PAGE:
As partisan squabbles in the US Senate continue to delay meaningful action on election reforms proposed after the Florida recount crisis of 2000, California voters are taking ballot matters into their own hands. Voters in the Golden State endorsed a group of state and local election reform proposals Monday that ought to make the state a leader in fixing not just broken election machinery but a broken political system.

They even nominated a reform-minded Democratic candidate for Secretary of State who — unlike Florida’s Katherine Harris — actually believes that election officials ought to count every vote.

From an election reform standpoint the news from California was all good, and one development — the decision of San Francisco voters to create an instant runoff voting system — is particularly important.

Here’s what happened Tuesday:

* In response to the 2000 election debacle in Florida, where state officials actually went to court in order to prevent ballots from being counted, Californians overwhelmingly approved an amendment to their state Constitution requiring that all votes legally cast in elections must be counted. The measure includes a provision that allows local election officials to petition the courts to waive any deadline that might prevent a full count — a rule that, had it been in place in Florida, would have allowed officials in south Florida counties to complete counts that Katherine Harris stopped by strictly applying deadlines.

* In another outgrowth of the Florida fight, Californians endorsed a proposition to raise $200 million through bond sales in order to help counties pay for new voting equipment. After a recent ruling by a federal judge that ordered California to replace controversial punch-card voting machines in time for the 2004 presidential election, this measure will allow even the poorest counties in the state to replace voting machines that produce “chads.”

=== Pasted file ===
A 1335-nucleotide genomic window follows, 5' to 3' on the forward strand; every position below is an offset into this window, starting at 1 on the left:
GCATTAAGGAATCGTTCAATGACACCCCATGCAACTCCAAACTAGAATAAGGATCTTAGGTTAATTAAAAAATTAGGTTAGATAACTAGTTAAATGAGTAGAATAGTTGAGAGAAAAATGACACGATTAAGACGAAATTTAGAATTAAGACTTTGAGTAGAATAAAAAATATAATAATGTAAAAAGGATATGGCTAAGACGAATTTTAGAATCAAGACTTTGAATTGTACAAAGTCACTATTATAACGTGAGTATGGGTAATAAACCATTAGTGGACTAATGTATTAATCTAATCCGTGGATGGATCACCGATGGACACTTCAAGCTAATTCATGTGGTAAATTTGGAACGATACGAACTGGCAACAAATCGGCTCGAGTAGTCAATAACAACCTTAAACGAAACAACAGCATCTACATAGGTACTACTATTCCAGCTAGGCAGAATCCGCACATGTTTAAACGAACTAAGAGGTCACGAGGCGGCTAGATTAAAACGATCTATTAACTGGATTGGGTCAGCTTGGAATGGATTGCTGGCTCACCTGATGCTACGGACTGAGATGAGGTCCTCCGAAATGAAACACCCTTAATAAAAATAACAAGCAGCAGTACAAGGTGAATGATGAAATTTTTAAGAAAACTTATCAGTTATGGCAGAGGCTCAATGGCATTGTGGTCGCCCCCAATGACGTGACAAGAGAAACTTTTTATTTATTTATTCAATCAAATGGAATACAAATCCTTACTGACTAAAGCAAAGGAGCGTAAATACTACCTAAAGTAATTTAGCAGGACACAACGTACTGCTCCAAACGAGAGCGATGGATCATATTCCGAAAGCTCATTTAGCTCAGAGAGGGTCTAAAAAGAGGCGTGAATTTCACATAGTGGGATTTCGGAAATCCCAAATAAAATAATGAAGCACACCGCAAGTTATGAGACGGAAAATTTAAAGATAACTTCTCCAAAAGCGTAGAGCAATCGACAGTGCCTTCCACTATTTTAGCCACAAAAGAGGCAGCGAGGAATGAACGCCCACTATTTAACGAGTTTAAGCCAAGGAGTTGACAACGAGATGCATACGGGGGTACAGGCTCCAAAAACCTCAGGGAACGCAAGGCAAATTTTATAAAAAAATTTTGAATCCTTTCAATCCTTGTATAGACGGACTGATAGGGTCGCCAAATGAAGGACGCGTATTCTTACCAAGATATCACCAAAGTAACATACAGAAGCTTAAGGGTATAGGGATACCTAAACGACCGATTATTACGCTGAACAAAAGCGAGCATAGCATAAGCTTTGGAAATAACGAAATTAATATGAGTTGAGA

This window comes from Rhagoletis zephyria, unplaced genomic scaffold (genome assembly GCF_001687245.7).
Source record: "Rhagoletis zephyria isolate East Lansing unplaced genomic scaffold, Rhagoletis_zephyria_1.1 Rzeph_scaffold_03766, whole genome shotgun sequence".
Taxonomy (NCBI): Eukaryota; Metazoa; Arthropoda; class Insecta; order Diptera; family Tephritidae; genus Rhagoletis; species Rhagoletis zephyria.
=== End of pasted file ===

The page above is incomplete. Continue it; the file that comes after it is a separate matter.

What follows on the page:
* By a 56-44 margin, voters in San Francisco made their city the first major municipality in the United States to adopt an instant runoff voting (IRV) system for local elections. Under an IRV system, voters will now be able to rank lists of candidates for positions such as mayor and city supervisor.

The win for IRV after years of local organizing by activists with the Center for Voting and Democracy is arguably one of the most significant victories for electoral reformers and third-party activists since New York City abandoned its proportional representation voting system in the 1940s. (Under the old system, New Yorkers had elected not just Democrats and Republicans to their city council but candidates from across the political spectrum, including Socialists, Communists, American Labor Party members and other third-party contenders.)